-Substitute precision guided, conventionally-armed ballistic or cruise missiles to effectively substitute “weapons of mass effectiveness” for “weapons of mass destruction.”
-Turn to biological and chemical weapons.
-Create a tailored dual-use series of R&D programs in areas important to weapons development.
-Obtain dual use technology and equipment to aid in weapons development and production.
-Create contingency infrastructure and deployment plans for creating nuclear forces.
-Work in cooperation with a nuclear and missile power like the DPRK to obtain nuclear weapons and missile design, manufacturing, and test data.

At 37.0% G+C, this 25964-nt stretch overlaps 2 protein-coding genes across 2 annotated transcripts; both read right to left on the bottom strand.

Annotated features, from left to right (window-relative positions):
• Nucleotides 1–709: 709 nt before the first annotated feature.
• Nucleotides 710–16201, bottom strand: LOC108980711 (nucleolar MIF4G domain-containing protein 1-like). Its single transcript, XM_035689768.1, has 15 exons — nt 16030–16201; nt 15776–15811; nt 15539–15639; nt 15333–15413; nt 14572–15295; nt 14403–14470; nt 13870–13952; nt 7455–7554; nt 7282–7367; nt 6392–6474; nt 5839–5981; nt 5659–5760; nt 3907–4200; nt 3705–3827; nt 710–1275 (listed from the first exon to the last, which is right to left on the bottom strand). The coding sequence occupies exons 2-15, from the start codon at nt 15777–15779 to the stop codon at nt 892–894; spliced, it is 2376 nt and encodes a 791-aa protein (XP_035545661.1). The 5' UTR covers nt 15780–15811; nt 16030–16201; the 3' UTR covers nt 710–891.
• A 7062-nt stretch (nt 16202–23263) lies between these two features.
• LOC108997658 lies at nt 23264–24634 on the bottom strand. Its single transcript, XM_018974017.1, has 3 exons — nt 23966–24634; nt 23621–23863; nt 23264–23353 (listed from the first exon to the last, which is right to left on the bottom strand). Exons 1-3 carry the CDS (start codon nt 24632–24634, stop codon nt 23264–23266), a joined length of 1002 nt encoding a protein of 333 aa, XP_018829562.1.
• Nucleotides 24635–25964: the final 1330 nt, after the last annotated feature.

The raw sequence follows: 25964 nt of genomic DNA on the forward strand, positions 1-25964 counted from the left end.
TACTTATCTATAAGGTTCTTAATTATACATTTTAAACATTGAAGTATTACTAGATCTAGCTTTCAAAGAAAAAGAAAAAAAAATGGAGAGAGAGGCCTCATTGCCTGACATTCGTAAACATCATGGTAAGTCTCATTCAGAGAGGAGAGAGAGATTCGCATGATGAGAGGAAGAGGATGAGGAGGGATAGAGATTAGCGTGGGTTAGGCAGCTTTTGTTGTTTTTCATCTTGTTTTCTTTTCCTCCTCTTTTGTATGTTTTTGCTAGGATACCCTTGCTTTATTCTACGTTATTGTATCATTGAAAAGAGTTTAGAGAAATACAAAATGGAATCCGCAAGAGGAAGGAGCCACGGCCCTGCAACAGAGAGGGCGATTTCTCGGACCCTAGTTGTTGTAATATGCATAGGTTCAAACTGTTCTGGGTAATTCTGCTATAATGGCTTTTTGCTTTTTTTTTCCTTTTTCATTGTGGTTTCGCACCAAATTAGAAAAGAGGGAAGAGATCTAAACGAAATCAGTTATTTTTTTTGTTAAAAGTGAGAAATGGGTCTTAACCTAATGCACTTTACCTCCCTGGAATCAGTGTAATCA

-Create a less visible and more passive facility than Parchin to simulate a nuclear weapons test using advanced test equipment and material like non-fissile Uranium to actually measure key aspects of the performance of a weapons design.
-Pursue various aspects of developing and manufacturing a boosted/and or fissile weapon, or smaller weapons design for tactical or covert attack purposes.
-Develop a manufacturing base for key weapons components under the guise of a peaceful use.
-Carry hydrodynamics and other critical research as a compartmented activity described as peaceful.
-Covertly prepare a nuclear device test as a weapons or fissile event.
-Prepare for an underground test, by preparing a test site, converting a mine. Etc.
-Covertly carry out and deny a very low yield test, or test with sub-critical fissile material.
No Official Base for Assessing these Risks or Options